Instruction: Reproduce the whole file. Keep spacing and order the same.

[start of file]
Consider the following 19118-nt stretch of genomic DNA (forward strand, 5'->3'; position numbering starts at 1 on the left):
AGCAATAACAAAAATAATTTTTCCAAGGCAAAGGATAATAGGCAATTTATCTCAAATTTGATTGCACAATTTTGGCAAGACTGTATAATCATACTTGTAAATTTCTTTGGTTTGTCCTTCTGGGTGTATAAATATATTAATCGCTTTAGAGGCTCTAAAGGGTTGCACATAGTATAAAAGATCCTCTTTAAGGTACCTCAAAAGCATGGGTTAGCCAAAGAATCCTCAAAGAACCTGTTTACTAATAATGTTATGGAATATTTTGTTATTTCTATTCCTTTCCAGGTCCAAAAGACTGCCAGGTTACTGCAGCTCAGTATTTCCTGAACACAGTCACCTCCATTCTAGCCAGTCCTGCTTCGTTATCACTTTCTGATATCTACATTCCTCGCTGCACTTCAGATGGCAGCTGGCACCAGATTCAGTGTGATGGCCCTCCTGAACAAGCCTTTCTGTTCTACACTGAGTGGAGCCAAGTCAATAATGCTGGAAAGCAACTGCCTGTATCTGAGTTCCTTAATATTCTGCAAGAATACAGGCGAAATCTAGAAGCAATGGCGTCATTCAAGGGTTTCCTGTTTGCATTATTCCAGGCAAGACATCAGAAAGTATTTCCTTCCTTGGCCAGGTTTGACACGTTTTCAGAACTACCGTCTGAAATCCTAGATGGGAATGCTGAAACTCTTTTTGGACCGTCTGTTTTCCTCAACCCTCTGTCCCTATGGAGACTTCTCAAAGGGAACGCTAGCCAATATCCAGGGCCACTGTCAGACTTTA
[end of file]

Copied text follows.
Consider the following 19118-nt stretch of genomic DNA (forward strand, 5'->3'; position numbering starts at 1 on the left):
AGCAATAACAAAAATAATTTTTCCAAGGCAAAGGATAATAGGCAATTTATCTCAAATTTGATTGCACAATTTTGGCAAGACTGTATAATCATACTTGTAAATTTCTTTGGTTTGTCCTTCTGGGTGTATAAATATATTAATCGCTTTAGAGGCTCTAAAGGGTTGCACATAGTATAAAAGATCCTCTTTAAGGTACCTCAAAAGCATGGGTTAGCCAAAGAATCCTCAAAGAACCTGTTTACTAATAATGTTATGGAATATTTTGTTATTTCTATTCCTTTCCAGGTCCAAAAGACTGCCAGGTTACTGCAGCTCAGTATTTCCTGAACACAGTCACCTCCATTCTAGCCAGTCCTGCTTCGTTATCACTTTCTGATATCTACATTCCTCGCTGCACTTCAGATGGCAGCTGGCACCAGATTCAGTGTGATGGCCCTCCTGAACAAGCCTTTCTGTTCTACACTGAGTGGAGCCAAGTCAATAATGCTGGAAAGCAACTGCCTGTATCTGAGTTCCTTAATATTCTGCAAGAATACAGGCGAAATCTAGAAGCAATGGCGTCATTCAAGGGTTTCCTGTTTGCATTATTCCAGGCAAGACATCAGAAAGTATTTCCTTCCTTGGCCAGGTTTGACACGTTTTCAGAACTACCGTCTGAAATCCTAGATGGGAATGCTGAAACTCTTTTTGGACCGTCTGTTTTCCTCAACCCTCTGTCCCTATGGAGACTTCTCAAAGGGAACGCTAGCCAATATCCAGGGCCACTGTCAGACTTTA